When a married couple in Indiana decides to get a divorce, one thing they will have to work out is what to do about joint debt. Credit card companies are not subject to the provisions of the divorce decree. Therefore, creditors may pursue jointly held debt from one spouse if the other one does not pay even after the divorce.
The best solution is to eliminate any joint debt. This might mean paying off the debt before the divorce is final, or it could mean canceling any joint cards. If an ex-partner files for bankruptcy on debts that are still technically in the name of both spouses, creditors could come after the other spouse for interest and penalties in addition to the original debts.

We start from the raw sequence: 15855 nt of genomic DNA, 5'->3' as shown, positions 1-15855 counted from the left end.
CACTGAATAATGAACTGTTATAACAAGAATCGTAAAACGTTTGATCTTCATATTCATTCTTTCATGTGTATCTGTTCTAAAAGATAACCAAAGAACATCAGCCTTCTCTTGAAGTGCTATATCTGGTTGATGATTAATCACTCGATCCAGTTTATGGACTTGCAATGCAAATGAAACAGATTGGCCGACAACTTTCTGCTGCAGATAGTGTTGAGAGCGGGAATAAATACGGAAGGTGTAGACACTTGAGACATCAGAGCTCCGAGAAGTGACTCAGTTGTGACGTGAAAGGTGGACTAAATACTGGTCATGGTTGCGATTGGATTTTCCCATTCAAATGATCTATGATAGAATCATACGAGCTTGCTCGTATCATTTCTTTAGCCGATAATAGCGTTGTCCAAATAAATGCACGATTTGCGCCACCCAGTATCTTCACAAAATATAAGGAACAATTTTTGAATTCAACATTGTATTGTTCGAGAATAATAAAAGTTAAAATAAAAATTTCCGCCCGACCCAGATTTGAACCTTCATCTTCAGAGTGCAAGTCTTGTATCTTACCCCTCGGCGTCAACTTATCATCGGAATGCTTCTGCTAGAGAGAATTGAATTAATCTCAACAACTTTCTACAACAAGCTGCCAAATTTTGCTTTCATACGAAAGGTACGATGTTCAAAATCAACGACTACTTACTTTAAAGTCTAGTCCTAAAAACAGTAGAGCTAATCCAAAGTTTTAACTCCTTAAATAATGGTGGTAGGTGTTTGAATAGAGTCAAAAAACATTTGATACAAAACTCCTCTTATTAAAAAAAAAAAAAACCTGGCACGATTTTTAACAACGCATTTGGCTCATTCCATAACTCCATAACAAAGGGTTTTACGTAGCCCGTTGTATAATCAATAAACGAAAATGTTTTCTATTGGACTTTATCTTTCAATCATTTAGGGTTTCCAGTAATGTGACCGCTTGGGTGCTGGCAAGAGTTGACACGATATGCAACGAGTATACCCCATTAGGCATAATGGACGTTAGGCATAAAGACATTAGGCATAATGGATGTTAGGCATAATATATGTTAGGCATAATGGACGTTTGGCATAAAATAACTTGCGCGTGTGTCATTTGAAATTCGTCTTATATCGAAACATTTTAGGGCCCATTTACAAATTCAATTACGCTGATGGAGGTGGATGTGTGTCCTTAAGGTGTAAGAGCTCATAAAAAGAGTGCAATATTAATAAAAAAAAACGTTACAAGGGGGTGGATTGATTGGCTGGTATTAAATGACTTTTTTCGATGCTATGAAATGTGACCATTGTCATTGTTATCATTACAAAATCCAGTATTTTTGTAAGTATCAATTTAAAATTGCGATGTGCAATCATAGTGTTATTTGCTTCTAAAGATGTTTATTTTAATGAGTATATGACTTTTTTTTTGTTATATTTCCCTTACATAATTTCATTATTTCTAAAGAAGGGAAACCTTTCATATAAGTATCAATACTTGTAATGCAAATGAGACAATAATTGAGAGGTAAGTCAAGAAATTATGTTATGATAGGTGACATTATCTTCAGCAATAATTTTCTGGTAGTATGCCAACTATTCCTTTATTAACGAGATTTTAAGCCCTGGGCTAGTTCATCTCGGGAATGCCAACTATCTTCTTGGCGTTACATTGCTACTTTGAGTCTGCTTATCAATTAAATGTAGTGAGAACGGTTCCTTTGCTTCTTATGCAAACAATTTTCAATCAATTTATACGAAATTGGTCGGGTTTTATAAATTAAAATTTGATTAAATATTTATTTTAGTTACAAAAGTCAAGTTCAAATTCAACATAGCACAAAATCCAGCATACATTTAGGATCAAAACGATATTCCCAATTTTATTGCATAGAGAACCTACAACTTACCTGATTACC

Once a couple has split up, even if it is a legal separation, it's a good idea to keep track of any debts either partner incurs on a joint account. This will make it easier to divide them up during the divorce process. While it is possible to include a provision in the divorce agreement that addresses what happens if one person does not pay an agreed-upon debt, it can be costly in terms of time and money to have to return to court to address this issue.
Protecting oneself financially during a divorce is important, but soon-to-be exes may want to avoid taking unilateral financial action with shared accounts or any other assets without first consulting an attorney about what is permitted. For example, taking the money out of an account and closing it could be construed as trying to hide assets. People should also be aware that they may not be able to take a spouse off a beneficiary designation for a retirement account or other assets until the divorce is final.